STR422 Implementation of Strategic Change and Learning in Organizations (not offered)
Organizational change is ubiquitous and at the same time widely recognized as one of the most challenging tasks facing leaders in modern organizations. Still, after more than 60 years of systematic research on causes and consequences of organizational change, its success and failure, numerous reports indicate that the latter (i.e. failure) is more frequently observed than the former. The key thesis underlying the structure and content of this course is that implementation of change frequently fails because current normative models of how to plan and execute change do not fully incorporate available research based evidence concerning factors that are associated with success/failure.
The link between this thesis and the course is achieved in the following manner:
Students are exposed to one exemplar of the mainstream normative models available in the market. For this purpose, we use Kotter's widely used textbook on leading change.
The second (more comprehensive) readings are a carefully selected set of review articles, meta-analyses and individual articles addressing key process steps in Kotter's model as well as other issues (outside this model) known to affect change outcomes.
By juxtaposing the two sets of readings, students become aware of the uncertainty and ambiguity associated with applying standardized change models, and they develop a more reasoned view of the effect that realistically can be achieved through their use. Additionally, and perhaps more importantly, exposure to this second set of readings prepare students for adaptation of change processes to central features of the organizational and cultural settings in which they work. This type of tailoring is fundamental to the conception and implementation of change in modern organizations.
Own research project
Further, students are required to complete a mini-research project which can be thought of as a scaled down master thesis. This involves defining/selecting a research problem taken from the set of issues that are addressed in the course, analyzing this conceptually based on the readings/book, gathering of data on two actual change processes (one successful and one unsuccessful) and analyzing these processes by combining, findings, logic and concepts/relationships from the literature. This element is important for two reasons: (1) It shows students that the concepts that are talked about in the lectures actually capture real life phenomena and (2) That practice often deviates from available norms (Kotter) and violates principles that can be derived from available research based knowledge (but not yet reflected in text book norms).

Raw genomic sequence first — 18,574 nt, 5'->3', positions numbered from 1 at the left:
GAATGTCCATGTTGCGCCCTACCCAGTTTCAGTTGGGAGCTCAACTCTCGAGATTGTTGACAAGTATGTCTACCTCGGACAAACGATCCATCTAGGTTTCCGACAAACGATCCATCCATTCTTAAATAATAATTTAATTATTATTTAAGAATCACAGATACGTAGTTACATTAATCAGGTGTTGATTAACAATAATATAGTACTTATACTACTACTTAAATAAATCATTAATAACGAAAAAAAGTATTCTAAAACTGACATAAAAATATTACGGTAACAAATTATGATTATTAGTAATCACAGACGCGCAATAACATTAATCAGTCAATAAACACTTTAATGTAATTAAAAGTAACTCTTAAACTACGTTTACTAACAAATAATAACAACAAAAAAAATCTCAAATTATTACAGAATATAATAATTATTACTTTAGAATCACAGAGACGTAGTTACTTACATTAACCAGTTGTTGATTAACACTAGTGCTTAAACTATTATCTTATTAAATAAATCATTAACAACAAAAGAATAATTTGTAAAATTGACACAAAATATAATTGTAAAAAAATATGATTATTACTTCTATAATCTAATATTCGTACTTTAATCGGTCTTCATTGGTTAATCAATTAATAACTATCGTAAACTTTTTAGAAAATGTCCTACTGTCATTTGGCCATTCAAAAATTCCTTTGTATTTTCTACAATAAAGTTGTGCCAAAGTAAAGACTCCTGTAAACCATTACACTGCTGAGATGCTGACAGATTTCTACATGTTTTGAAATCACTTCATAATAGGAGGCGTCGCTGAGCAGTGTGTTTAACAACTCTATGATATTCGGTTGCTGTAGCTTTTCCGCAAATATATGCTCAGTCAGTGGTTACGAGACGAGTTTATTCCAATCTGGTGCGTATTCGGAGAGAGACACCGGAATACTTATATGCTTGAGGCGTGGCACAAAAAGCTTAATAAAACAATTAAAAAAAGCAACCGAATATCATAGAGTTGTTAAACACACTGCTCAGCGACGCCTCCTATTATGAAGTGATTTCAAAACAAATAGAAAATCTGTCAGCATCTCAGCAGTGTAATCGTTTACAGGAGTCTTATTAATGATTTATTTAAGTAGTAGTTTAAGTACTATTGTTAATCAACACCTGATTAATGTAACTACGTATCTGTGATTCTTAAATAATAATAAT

Finally, a set of guest lectures are given by experienced (1) management consultants and (2) practicing managers. The functions of these lectures are similar to those of the research project.
Knowledge - the candidate
- Has advanced knowledge of why implementation of organizational change frequently fails
- Is able to discuss the effects that realistically can be achieved through the use of standardized change models
- Is able to define/select a research problem taken from the set of issues that are addressed in the course
- Is able to analyze this research problem conceptually based on the readings/book
- Is able to know how practice often deviates from available norms (Kotter) and violates principles that can be derived from available research based knowledge
Skills - the candidate
- Is able to explain how change models actually capture real life phenomena
- Is able to identify the uncertainty and ambiguity associated with applying standardized organizational change models
General competence - the candidate
- Is able to design effective change processes that include a focus on learning
- Is able to participate constructively in changes that are initiated by other organizational members
It is recommended that students have taken an introductory course in social science research.
In NHH terms this would be covered by STR402A/STR405.
Requirements for course approval
Students work in groups of 2-4 participants. They are required to hand in drafts of their work, and they will receive feedback.
Students are expected to read relevant papers/chapters prior to the meetings, and to participate in class discussions. The lecturer will prepare issues for discussion which are distributed prior to the meetings.
Group based (2-4 students) empirical course paper (50%), 3-hour written school exam (50%)
Grading scale A - F.
* Kotter, J.P. (1996), Leading Change. Boston, MA.: Harvard Business School Press
- ECTS Credits
- Teaching language
The course will not be offered spring 2020.
Professor Rune Lines, Department of Strategy and Management.